Dr. Iliyan Iliev, an assistant professor of immunology in medicine at Weill Cornell Medicine, has been awarded a one-year, $100,000 grant from the Kenneth Rainin Foundation to study the behavior of fungi in the immune system when patients with inflammatory bowel disease are administered a form of immunotherapy.
Dr. Iliev, who is also a scientist in the Jill Roberts Institute for Research in Inflammatory Bowel Disease, won the foundation’s 2016 Breakthrough Award for his study “The Role of Mycobiota During Immunomodulatory Therapy for Inflammatory Bowel Disease.” The foundation awarded Dr. Iliev an Innovator Award for the same study in 2015, and deemed his work worthy of further funding.
“The Rainin Foundation provides early support to innovative ideas, like Dr. Iliev’s, that have the potential to yield major insights into predicting and preventing inflammatory bowel disease. We are pleased to continue supporting Dr. Iliev’s research and see how his findings will translate into meaningful health outcomes for people living with this disease,” said Dr. Laura Wilson, director of health strategy and ventures for the Rainin Foundation.
The study is one of few that explores the composition and efficacy of fungal mycobiota while patients are administered immunosuppressive drugs.
“There is a group of patients who have flares even though they’re on active immunosuppression therapy,” Dr. Iliev said. “So what are the triggers? That’s the question we’re thinking about.”
While some fungi are harmful, others can be beneficial to the immune system, Dr. Iliev said. By investigating fungal behavior and identifying fungal population that might be involved in disease pathology, he hopes to bring greater clarity to the pathology of inflammatory bowel disease.
The Kenneth Rainin Foundation collaborates with creative thinkers in the arts, education and health sectors. Its health program supports novel, high-risk research and facilitates collaboration among researchers to enhance and accelerate discoveries in inflammatory bowel disease.
“I went this past July to their Innovations Symposium, and it was outstanding,” Dr. Iliev said. “They invited people who really know the field and are able to make a difference, so I’m very excited to work with them.”
In addition to the Breakthrough Award, the Kenneth Rainin Foundation recently awarded Dr. Iliev and colleagues from Mount Sinai a $250,000 Synergy Award to examine the composition of the fungal community in babies born to mothers with inflammatory bowel disease. The investigators hope to better understand whether fungi can be transferred from mothers to babies and potentially contribute to disease later in life.
Additional Awards and Honors
Dr. Lotfi Chouchane, a professor of genetic medicine and of microbiology and immunology, received a Regional Scientific Excellence Award from the UAE Genetic Diseases Association during the sixth International Genetic Disorders Conference on Oct. 22 in Dubai. Dr. Chouchane was recognized for his continued work on genetic disorders.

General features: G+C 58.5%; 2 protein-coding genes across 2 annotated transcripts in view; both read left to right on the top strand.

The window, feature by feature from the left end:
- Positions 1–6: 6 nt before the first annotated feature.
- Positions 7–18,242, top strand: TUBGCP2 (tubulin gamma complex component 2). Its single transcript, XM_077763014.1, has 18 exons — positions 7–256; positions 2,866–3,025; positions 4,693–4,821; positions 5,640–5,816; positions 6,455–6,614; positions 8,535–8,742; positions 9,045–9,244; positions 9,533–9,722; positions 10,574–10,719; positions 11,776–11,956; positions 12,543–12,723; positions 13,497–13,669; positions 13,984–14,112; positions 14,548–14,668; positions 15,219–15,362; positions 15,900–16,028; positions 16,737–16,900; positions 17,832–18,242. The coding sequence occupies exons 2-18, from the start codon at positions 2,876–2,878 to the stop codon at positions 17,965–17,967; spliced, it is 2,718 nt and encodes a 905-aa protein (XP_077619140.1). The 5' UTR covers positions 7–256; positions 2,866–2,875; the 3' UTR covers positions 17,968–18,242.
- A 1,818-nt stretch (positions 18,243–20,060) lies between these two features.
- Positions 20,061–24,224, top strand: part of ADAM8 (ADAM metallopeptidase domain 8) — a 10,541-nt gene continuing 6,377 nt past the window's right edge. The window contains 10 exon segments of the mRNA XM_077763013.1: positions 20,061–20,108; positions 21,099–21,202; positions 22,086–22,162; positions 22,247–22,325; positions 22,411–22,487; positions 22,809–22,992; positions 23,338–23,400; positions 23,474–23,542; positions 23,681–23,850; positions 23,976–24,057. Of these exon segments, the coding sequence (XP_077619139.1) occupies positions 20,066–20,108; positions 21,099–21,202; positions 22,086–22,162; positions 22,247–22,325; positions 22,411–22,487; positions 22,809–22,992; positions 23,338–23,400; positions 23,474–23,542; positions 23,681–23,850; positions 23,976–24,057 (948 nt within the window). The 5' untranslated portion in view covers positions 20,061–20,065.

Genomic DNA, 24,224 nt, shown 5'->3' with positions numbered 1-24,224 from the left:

Dr. Byron Demopoulos, an associate professor of clinical medicine, on Nov. 19 won the Cayuga Medical Center-Weill Cornell Medicine Award from Cornell Community Relations for establishing a collaboration between Weill Cornell Medicine, Cayuga Medical Center and Ithaca-area physicians. Dr. Demopoulos won the award at the 2016 Town-Gown Awards in Ithaca.
Dr. Pamela Eliach, an assistant professor of medicine, on Oct. 6 was accepted into the 2017 Harvard Macy Institute Program for Educators in Health Professions. The program aims to enhance the professional development of physicians, basic scientists and other healthcare professionals as educators.
Dr. Melanie Ongchin, an assistance professor of surgery, was named a fellow of the American College of Surgeons during its convocation ceremony on Oct. 16 in Washington, D.C. The college is dedicated to improving the surgical care of patients and safeguarding standards of care in an optimal and ethical practice environment.
Dr. Heather Yeo, the Nanette Laitman Clinical Scholar in Healthcare Policy and Research/Clinical Evaluation and an assistant professor of surgery and of healthcare policy, won the James IV Traveling Scholar Award from the James IV Association of Surgeons. The association sponsors visiting fellowship opportunities for young surgeons from and to member countries. Dr. Yeo’s fellowship covers four weeks of travel over a two-year period and pays $15,000. She will travel to the United Kingdom, Australia, Hong Kong and possibly Japan to study treatment controversies of rectal cancer.